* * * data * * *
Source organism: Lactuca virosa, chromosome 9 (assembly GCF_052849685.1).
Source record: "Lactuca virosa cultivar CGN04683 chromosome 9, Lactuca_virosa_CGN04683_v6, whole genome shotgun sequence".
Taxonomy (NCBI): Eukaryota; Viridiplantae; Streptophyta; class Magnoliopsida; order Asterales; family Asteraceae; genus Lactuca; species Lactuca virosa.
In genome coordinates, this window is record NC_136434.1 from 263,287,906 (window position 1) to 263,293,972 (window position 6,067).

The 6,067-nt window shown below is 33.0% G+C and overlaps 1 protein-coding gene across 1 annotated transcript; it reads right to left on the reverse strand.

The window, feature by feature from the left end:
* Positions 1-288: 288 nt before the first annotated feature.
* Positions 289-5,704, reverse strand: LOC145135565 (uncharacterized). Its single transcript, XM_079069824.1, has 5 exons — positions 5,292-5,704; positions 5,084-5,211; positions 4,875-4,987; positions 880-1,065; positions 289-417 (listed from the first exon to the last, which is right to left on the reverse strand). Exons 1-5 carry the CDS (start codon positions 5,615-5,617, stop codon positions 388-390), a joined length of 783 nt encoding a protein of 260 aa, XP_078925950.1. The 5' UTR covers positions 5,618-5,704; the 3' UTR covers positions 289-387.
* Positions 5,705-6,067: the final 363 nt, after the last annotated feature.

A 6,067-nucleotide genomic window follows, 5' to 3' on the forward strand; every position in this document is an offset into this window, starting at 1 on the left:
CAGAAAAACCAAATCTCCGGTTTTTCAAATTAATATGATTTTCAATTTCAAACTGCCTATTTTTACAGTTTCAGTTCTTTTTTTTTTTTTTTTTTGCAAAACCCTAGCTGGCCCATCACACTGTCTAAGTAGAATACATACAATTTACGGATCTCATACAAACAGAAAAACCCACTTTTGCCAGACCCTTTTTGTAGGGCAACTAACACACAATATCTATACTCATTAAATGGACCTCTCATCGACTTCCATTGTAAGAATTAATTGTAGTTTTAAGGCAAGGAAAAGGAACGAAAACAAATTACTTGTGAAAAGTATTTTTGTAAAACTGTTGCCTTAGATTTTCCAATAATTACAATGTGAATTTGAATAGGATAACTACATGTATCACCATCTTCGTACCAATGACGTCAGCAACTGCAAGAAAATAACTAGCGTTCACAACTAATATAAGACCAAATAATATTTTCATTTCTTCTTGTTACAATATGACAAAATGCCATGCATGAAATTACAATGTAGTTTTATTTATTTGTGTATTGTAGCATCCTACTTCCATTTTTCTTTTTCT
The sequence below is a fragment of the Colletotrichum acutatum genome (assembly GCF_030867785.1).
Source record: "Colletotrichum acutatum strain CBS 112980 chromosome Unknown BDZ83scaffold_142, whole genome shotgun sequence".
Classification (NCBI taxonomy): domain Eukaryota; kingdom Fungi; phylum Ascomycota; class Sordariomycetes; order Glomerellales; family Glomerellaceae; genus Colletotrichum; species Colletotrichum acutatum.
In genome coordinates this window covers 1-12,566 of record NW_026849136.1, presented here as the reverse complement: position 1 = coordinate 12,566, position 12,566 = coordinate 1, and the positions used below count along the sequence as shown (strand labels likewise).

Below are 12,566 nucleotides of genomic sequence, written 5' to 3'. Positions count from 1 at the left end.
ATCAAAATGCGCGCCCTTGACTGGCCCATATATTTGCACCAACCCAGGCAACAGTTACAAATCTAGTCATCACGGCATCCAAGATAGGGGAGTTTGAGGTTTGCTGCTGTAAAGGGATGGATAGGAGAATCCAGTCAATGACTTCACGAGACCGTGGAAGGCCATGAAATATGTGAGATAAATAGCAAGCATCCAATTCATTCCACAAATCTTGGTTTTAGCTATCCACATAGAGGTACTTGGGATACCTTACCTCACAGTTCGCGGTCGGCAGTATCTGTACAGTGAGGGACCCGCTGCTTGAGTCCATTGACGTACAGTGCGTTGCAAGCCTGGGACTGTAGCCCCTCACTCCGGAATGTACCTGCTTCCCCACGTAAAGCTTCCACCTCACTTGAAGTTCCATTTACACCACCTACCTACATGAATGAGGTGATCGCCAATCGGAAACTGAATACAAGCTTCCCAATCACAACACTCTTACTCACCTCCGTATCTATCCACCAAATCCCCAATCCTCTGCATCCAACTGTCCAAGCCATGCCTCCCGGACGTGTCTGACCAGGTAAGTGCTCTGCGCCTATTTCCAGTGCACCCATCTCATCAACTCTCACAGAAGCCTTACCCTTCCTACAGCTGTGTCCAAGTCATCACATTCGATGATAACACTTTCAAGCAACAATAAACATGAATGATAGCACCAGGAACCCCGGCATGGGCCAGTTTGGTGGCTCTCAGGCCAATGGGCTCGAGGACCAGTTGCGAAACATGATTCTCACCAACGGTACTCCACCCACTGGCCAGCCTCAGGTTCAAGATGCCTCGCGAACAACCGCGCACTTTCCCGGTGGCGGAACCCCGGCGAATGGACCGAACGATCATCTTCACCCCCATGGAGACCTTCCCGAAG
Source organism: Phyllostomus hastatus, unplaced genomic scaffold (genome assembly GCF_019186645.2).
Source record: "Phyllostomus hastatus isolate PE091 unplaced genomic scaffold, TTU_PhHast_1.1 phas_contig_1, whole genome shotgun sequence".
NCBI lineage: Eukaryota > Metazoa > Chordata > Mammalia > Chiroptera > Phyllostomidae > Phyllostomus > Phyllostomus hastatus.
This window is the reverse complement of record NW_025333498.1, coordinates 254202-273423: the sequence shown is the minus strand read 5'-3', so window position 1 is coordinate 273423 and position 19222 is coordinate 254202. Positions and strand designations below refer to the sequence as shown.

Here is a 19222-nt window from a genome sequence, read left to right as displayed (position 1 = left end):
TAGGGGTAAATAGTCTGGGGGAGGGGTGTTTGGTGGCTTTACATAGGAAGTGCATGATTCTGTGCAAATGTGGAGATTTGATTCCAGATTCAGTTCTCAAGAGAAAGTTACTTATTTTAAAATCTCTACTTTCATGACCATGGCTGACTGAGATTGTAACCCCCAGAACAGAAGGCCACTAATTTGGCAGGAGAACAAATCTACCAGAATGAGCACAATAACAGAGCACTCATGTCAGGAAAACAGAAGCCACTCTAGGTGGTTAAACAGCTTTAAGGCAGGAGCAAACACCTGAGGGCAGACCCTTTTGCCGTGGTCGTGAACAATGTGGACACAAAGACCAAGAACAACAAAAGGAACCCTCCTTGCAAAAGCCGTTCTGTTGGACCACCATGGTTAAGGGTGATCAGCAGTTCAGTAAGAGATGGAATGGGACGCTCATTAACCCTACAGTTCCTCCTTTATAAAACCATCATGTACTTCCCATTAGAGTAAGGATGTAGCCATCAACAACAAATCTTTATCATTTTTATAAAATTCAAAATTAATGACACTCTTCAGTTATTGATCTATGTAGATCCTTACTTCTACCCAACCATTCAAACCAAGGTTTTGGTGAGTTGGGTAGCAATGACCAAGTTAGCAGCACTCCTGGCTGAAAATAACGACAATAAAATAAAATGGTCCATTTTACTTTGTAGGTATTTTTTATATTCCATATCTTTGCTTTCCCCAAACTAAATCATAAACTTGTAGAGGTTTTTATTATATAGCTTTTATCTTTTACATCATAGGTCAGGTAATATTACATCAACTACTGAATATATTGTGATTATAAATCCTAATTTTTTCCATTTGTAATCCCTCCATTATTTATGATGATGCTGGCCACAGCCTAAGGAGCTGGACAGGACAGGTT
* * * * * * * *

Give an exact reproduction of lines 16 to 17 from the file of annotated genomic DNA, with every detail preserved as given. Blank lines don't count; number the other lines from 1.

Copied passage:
Below are 12,566 nucleotides of genomic sequence, written 5' to 3'. Positions count from 1 at the left end.
ATCAAAATGCGCGCCCTTGACTGGCCCATATATTTGCACCAACCCAGGCAACAGTTACAAATCTAGTCATCACGGCATCCAAGATAGGGGAGTTTGAGGTTTGCTGCTGTAAAGGGATGGATAGGAGAATCCAGTCAATGACTTCACGAGACCGTGGAAGGCCATGAAATATGTGAGATAAATAGCAAGCATCCAATTCATTCCACAAATCTTGGTTTTAGCTATCCACATAGAGGTACTTGGGATACCTTACCTCACAGTTCGCGGTCGGCAGTATCTGTACAGTGAGGGACCCGCTGCTTGAGTCCATTGACGTACAGTGCGTTGCAAGCCTGGGACTGTAGCCCCTCACTCCGGAATGTACCTGCTTCCCCACGTAAAGCTTCCACCTCACTTGAAGTTCCATTTACACCACCTACCTACATGAATGAGGTGATCGCCAATCGGAAACTGAATACAAGCTTCCCAATCACAACACTCTTACTCACCTCCGTATCTATCCACCAAATCCCCAATCCTCTGCATCCAACTGTCCAAGCCATGCCTCCCGGACGTGTCTGACCAGGTAAGTGCTCTGCGCCTATTTCCAGTGCACCCATCTCATCAACTCTCACAGAAGCCTTACCCTTCCTACAGCTGTGTCCAAGTCATCACATTCGATGATAACACTTTCAAGCAACAATAAACATGAATGATAGCACCAGGAACCCCGGCATGGGCCAGTTTGGTGGCTCTCAGGCCAATGGGCTCGAGGACCAGTTGCGAAACATGATTCTCACCAACGGTACTCCACCCACTGGCCAGCCTCAGGTTCAAGATGCCTCGCGAACAACCGCGCACTTTCCCGGTGGCGGAACCCCGGCGAATGGACCGAACGATCATCTTCACCCCCATGGAGACCTTCCCGAAG